Thousand Crane Club has a Facebook page. Visit our page @1000craneclub to see updates about crane deliveries and club activity.
Thousand Crane Club
Every year Hiroshima International School receives thousands of paper cranes from schools, organisations and individuals around the world. Thousand Crane Club students take these cranes to Peace Park, and hang them at the Children’s (Sadako) Monument on behalf of the senders. It is with pride that we make this small contribution to peace.
We invite your school to take part. Read Sadako and The Thousand Paper Cranes by Eleanor Coerr. Create your own project to petition for world peace. Or send your folded cranes to HIS. We will place your cranes in the Peace Park at Sadako’s monument. Your name will be added to the official database and the Peace Park will send you an official letter of thanks. Please note that there must be 1000 folded paper cranes and they must be strung together in strands no longer than 170 cm, which are tied together in a bunch, to be accepted for hanging. Please use strong string or fishing line, and not thin sewing thread. We hope you will recognise your cranes on Facebook!
Interested in how to fold paper cranes? There are instructions in the menu. You can also watch this video created by crane club members.
You can contact the 1000 Crane Club by writing to:
1000 Crane Club,
Hiroshima International School
If you send cranes to HIS to be delivered to the Peace Park, please complete this form and send it along with your cranes.
The Thousand Crane Club was organized by Dr. Walter Enloe (former HIS principal), and Steve Leeper (Co-director of Hiroshima Center for Global Education) on October 25th, 1985.
The idea of this club originated during an HIS summer school class. The children and teachers were talking about Hiroshima and were discussing their feelings about war and peace, friendship, and nuclear weapons. The summer school students had been sent cranes folded out of paper from children in America and Canada, hoping that the students at HIS would place them at The Children’s Peace Monument which is located in Hiroshima Peace Park. The Canadian and American children, like the summer school students, had read and discussed the story of “Sadako” (a girl in Hiroshima who died of leukemia as a result of atomic radiation, to which The Children’s Peace Monument is dedicated – (see next article). The summer school students decided to string together all the cranes they had received together with their own cranes. They then took the cranes to be placed at the Children’s Peace Monument.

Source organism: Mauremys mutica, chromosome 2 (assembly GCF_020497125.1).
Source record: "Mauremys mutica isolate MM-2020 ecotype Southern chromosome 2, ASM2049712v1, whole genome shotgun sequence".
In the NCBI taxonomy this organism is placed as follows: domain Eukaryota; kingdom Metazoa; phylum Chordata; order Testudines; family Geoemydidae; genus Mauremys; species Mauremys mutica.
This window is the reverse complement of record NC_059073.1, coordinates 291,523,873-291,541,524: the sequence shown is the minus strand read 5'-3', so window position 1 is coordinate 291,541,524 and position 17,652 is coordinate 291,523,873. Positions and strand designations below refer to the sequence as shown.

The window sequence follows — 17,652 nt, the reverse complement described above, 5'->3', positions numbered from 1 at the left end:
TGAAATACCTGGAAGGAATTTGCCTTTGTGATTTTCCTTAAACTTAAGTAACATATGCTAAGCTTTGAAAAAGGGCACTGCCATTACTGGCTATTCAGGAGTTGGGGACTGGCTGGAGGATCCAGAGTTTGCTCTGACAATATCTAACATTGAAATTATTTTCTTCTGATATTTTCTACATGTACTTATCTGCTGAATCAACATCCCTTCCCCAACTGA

The summer school students talked about what they could do to build the same kind of friendships and understanding, that was evident at their school in Hiroshima, among children all over the world. Their idea was to begin a Thousand Crane Club so that students everywhere could work together on a common project which would help to promote peace and understanding around the world. Through the Thousand Crane Club they hoped to encourage children the world over to fold 1000 paper cranes as a way of promoting peace and making friends.
In 1995, the 50th anniversary of the Atomic Bombing of Hiroshima, the HIS Student Council decided to take over the running of the Thousand Crane Club as a service activity.
During the 2005-6 school year, the 60th anniversary of the bombing, a group of High School students formed the first HIS Peace Mission, visiting Canada to give presentations to schools on Hiroshima’s message to the world.
In 2015, the 70th anniversary of the bombing, a group of High School students and teachers cycled the 450 km between the Peace Parks of Hiroshima and Nagasaki on the first Hiroshima-Nagasaki Peace Ride.